Asked at one point about the work of his followers, he replied, “I believe that calling this movement the ‘Fethullah Gulen movement’ is not right, and doing so is disrespectful to many people dedicated to carrying out its activities. My role in this movement is very limited, and there is no leadership, no center, no loyalty to a center, and no hierarchy.”
But others say that there are more than 1,000 schools in more than 110 countries, and perhaps five million members. Emre Celik, a Turkish-Australian who presides over the Rumi Forum, a Gulen-affiliated institute in Washington, recently visited one of the more farflung schools, on the island of Zanzibar, and says more in Africa are likely. The schools are supported by wealthy Muslim businessmen.
There are several such schools in the United States, even one in Burma. They impart Islamic values but, unlike madrasas, employ the official curriculum of whatever state they are in and emphasize modern science and technology. The quality of education is considered high, and competition for spots is keen.
“He’s inspired a lot of people,” said Mr. Celik, who is trained in computer science. “People like myself, second-generation Australian Turks, the Turkish diaspora, we’re moved by his ideas.”
But in the late 1990s, Mr. Gulen’s movement collided with the former secular government of Turkey. Having come to the United States for medical treatment — he suffers from diabetes and heart problems — he stayed on after a Turkish prosecutor accused him of urging the overthrow of secular power.
A taped sermon appeared to have Mr. Gulen telling supporters to “creep silently” into state institutions “until you reach all the power centers.” But he insists his words were manipulated, and the charges were ultimately dropped.
Analysts say some officials in the current Muslim-friendly government are Gulen followers. So are many police officers, according to the authoritative Jane’s Islamic Affairs, which said the influence extends to the police’s powerful domestic intelligence wing. That is a highly sensitive issue at a time when Turks have been riveted by recent wire-tapping scandals.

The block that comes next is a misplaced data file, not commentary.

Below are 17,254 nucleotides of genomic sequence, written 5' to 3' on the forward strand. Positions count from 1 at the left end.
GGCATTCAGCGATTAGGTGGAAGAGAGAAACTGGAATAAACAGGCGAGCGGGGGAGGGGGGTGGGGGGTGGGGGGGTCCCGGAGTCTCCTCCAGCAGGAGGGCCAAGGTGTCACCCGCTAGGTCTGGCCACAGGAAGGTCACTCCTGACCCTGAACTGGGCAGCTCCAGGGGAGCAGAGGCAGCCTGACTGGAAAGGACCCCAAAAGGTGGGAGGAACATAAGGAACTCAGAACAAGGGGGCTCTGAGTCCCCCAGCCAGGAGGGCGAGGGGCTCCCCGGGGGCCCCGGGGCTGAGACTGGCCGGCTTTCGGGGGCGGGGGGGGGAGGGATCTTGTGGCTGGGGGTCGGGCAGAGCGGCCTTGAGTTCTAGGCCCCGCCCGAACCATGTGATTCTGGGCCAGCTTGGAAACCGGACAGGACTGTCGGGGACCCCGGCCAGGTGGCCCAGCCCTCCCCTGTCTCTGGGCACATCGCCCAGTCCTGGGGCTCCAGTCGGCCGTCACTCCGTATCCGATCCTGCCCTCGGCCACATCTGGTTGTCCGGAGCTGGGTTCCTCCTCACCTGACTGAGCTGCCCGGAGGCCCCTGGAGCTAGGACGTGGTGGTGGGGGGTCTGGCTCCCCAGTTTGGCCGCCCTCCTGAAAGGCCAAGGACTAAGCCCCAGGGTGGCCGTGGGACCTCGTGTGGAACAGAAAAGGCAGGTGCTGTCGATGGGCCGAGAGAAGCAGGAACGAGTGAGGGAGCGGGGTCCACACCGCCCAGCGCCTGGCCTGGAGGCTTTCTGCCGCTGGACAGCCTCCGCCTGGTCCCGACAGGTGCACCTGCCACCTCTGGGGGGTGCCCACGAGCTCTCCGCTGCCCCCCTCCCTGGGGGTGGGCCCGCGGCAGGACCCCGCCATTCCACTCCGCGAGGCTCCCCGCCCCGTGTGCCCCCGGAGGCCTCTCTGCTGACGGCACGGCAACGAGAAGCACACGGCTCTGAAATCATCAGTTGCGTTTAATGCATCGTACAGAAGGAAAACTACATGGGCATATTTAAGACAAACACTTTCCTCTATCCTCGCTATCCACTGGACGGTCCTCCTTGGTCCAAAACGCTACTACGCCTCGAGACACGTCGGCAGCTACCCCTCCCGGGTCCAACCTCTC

In Turkey, where the movement is strong, Mr. Gulen’s supporters display a kind of cult-like devotion. A veil of secrecy surrounds the workings and leadership hierarchy of the movement. His opponents allege that his followers in Turkey, having worked their way not only into the ranks of the police but the judiciary, are the driving force behind a sprawling court case against the Islamic-inspired government’s most outspoken enemies. Supporters of Mr. Gulen deny the charge.
“This is not a type of Islam which wants to create protective spaces for the vulnerable and the marginalized, but rather to control, to be in power, like Opus Dei,” said Hakan Yavuz, a political science professor at the University of Utah who has written about the movement. Opus Dei is an ultra-conservative Catholic organization.
But one longtime observer offered a more benign interpretation.
“The Police Academy is one of the best and most prestigious educational institutions in Turkey,” said the Reverend Thomas Michel, a Jesuit priest and former top adviser on Islamic matters to the Vatican who now lives in Ankara. Because Gulen-school graduates frequently do well on entry exams, he said, “a good number of their graduates are getting accepted.”